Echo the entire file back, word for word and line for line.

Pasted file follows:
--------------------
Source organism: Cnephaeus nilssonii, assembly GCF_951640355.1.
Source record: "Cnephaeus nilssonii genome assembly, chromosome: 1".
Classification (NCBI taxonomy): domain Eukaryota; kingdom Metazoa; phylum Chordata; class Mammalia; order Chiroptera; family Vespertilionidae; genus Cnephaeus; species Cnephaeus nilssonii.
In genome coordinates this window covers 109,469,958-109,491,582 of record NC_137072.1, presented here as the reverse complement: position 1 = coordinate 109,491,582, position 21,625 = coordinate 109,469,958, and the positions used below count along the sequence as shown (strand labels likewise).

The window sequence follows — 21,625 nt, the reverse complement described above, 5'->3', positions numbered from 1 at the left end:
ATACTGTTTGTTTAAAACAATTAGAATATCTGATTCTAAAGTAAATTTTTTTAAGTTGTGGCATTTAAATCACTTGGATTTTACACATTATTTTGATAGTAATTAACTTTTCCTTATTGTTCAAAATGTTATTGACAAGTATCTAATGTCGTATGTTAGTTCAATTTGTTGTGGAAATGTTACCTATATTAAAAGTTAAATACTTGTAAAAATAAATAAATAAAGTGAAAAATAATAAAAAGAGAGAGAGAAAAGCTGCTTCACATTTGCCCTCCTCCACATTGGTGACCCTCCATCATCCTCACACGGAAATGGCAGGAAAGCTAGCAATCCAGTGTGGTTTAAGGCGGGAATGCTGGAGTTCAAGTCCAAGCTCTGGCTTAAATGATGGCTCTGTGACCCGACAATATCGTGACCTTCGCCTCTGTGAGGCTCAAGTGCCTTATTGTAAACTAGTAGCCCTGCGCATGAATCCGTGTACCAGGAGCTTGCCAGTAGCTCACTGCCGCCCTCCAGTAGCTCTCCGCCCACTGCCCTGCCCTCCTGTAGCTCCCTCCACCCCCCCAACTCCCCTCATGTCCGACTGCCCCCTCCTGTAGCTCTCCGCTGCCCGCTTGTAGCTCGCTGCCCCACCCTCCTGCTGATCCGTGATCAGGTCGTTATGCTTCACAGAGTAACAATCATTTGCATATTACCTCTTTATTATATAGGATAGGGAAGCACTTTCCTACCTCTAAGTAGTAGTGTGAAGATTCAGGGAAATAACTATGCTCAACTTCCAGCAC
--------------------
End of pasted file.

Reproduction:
Source organism: Cnephaeus nilssonii, assembly GCF_951640355.1.
Source record: "Cnephaeus nilssonii genome assembly, chromosome: 1".
Classification (NCBI taxonomy): domain Eukaryota; kingdom Metazoa; phylum Chordata; class Mammalia; order Chiroptera; family Vespertilionidae; genus Cnephaeus; species Cnephaeus nilssonii.
In genome coordinates this window covers 109,469,958-109,491,582 of record NC_137072.1, presented here as the reverse complement: position 1 = coordinate 109,491,582, position 21,625 = coordinate 109,469,958, and the positions used below count along the sequence as shown (strand labels likewise).

The window sequence follows — 21,625 nt, the reverse complement described above, 5'->3', positions numbered from 1 at the left end:
ATACTGTTTGTTTAAAACAATTAGAATATCTGATTCTAAAGTAAATTTTTTTAAGTTGTGGCATTTAAATCACTTGGATTTTACACATTATTTTGATAGTAATTAACTTTTCCTTATTGTTCAAAATGTTATTGACAAGTATCTAATGTCGTATGTTAGTTCAATTTGTTGTGGAAATGTTACCTATATTAAAAGTTAAATACTTGTAAAAATAAATAAATAAAGTGAAAAATAATAAAAAGAGAGAGAGAAAAGCTGCTTCACATTTGCCCTCCTCCACATTGGTGACCCTCCATCATCCTCACACGGAAATGGCAGGAAAGCTAGCAATCCAGTGTGGTTTAAGGCGGGAATGCTGGAGTTCAAGTCCAAGCTCTGGCTTAAATGATGGCTCTGTGACCCGACAATATCGTGACCTTCGCCTCTGTGAGGCTCAAGTGCCTTATTGTAAACTAGTAGCCCTGCGCATGAATCCGTGTACCAGGAGCTTGCCAGTAGCTCACTGCCGCCCTCCAGTAGCTCTCCGCCCACTGCCCTGCCCTCCTGTAGCTCCCTCCACCCCCCCAACTCCCCTCATGTCCGACTGCCCCCTCCTGTAGCTCTCCGCTGCCCGCTTGTAGCTCGCTGCCCCACCCTCCTGCTGATCCGTGATCAGGTCGTTATGCTTCACAGAGTAACAATCATTTGCATATTACCTCTTTATTATATAGGATAGGGAAGCACTTTCCTACCTCTAAGTAGTAGTGTGAAGATTCAGGGAAATAACTATGCTCAACTTCCAGCAC